In scientific research there is always room for improvement and this work is no exception. This
particular extract proposes an algorithm for which there are elements that could be explored in more
detail in the future.
The first element is the synchronization issue: although perfect synchronization does not exist,
a sufficient synchronization can be achieved. This could be solved at the hardware level or at least
some software diversions should be implemented. In case the above mentioned method is impossible
to apply, a stochastic analysis of the situation should be performed.
The second element is the TDOA. Although the synchronization definitely plays a huge role during
the implementation of this particular technique, the TDOA itself requires a thorough exploration as
well. This work focussed on the usage of the white noise as well as speech signals, but there are
many other possibilities. By having a look at other kinds of signals the robustness of the method
might be improved. Another interesting topic concerning the TDOA which deserves future attention
is the presence of multiple sources. This work focusses on one source only and it would therefore be
worthwhile to consider the implications of the increment of the amount of sources.
The final element is the Fingerprinting. In this case two following aspects should be experimented
with in the future: the kind of signal used to build the database as well as the amount of sources present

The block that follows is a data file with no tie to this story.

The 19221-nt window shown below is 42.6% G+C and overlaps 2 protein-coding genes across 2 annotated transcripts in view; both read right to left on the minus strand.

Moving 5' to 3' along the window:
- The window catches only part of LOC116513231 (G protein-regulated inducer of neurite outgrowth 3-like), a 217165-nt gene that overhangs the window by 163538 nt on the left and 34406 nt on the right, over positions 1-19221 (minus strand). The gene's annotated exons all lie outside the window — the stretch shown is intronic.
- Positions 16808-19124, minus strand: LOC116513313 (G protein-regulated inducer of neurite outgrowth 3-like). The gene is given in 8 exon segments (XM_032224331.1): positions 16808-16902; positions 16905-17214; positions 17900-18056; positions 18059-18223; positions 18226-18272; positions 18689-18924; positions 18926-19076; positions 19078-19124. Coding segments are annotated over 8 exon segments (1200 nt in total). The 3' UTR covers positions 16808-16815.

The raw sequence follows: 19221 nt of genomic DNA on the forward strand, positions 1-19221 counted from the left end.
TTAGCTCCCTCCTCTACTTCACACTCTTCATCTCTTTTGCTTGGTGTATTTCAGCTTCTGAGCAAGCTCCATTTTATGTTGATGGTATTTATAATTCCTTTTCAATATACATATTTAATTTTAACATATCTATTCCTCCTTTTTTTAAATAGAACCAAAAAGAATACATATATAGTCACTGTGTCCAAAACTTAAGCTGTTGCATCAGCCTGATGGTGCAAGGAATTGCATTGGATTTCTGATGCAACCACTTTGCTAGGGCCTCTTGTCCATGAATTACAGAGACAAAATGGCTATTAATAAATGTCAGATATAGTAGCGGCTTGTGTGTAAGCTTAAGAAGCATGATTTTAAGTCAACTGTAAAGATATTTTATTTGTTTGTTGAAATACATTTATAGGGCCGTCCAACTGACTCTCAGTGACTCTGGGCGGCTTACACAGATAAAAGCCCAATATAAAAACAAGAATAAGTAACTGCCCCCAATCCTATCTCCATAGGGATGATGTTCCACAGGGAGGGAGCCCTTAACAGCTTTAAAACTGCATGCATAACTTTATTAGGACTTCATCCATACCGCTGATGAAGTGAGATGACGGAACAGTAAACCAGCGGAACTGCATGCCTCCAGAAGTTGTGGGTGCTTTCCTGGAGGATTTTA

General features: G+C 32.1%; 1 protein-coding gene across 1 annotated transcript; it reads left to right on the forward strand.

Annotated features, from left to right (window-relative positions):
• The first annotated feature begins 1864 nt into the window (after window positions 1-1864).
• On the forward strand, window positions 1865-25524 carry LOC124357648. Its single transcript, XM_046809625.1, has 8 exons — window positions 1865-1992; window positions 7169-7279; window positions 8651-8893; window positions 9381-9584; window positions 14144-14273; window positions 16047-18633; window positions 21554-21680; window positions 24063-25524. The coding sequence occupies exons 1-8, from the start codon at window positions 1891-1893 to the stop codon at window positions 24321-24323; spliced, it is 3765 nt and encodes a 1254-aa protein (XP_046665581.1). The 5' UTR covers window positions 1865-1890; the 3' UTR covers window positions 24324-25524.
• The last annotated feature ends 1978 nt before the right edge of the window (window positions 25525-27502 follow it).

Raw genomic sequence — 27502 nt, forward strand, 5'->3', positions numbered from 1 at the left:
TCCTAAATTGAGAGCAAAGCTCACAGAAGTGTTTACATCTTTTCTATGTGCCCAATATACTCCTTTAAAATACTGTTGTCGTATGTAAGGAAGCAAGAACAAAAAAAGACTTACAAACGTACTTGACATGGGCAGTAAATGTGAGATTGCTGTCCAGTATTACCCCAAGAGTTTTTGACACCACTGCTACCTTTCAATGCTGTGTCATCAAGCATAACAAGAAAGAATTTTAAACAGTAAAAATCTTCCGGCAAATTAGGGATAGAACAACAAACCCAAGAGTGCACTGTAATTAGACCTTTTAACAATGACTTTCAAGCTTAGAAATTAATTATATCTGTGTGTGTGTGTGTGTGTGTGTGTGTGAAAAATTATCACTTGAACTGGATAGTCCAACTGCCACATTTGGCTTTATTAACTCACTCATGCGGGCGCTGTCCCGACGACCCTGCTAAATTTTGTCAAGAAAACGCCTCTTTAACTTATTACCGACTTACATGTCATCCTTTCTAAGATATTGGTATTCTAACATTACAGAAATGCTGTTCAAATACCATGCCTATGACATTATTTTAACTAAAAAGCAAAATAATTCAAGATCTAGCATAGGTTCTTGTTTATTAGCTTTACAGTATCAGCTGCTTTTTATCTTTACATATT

in a particular scenario. The conclusion of this work implies that the Fingerprinting is performing
at its best when a white noise signal is being used, but this might be proven wrong empirically.
Also, as the main focus of this thesis was on a situation with a single source producing a signal, the
implications introduced by multiple sources is the next logical step. And finally the last weak link
of the Fingerprinting part: the applicability within the real world. It is not too hard to imagine the
fact that not too many individuals would be pleased to be obliged to construct a database of each and
every room where indoor localization would be applied later. A possible solution to this convenience
problem would be the creation of a so-called virtual database which would make the long lasting
measurements redundant. The idea would be to construct the database by means of simulation, taking
the dimensions as well as any present object of the room into the consideration.
36
References
[1] A. Tayebi, J. Gomez, F. Saez de Adana and O. Gutierrez, "The Application of Ray-Tracing to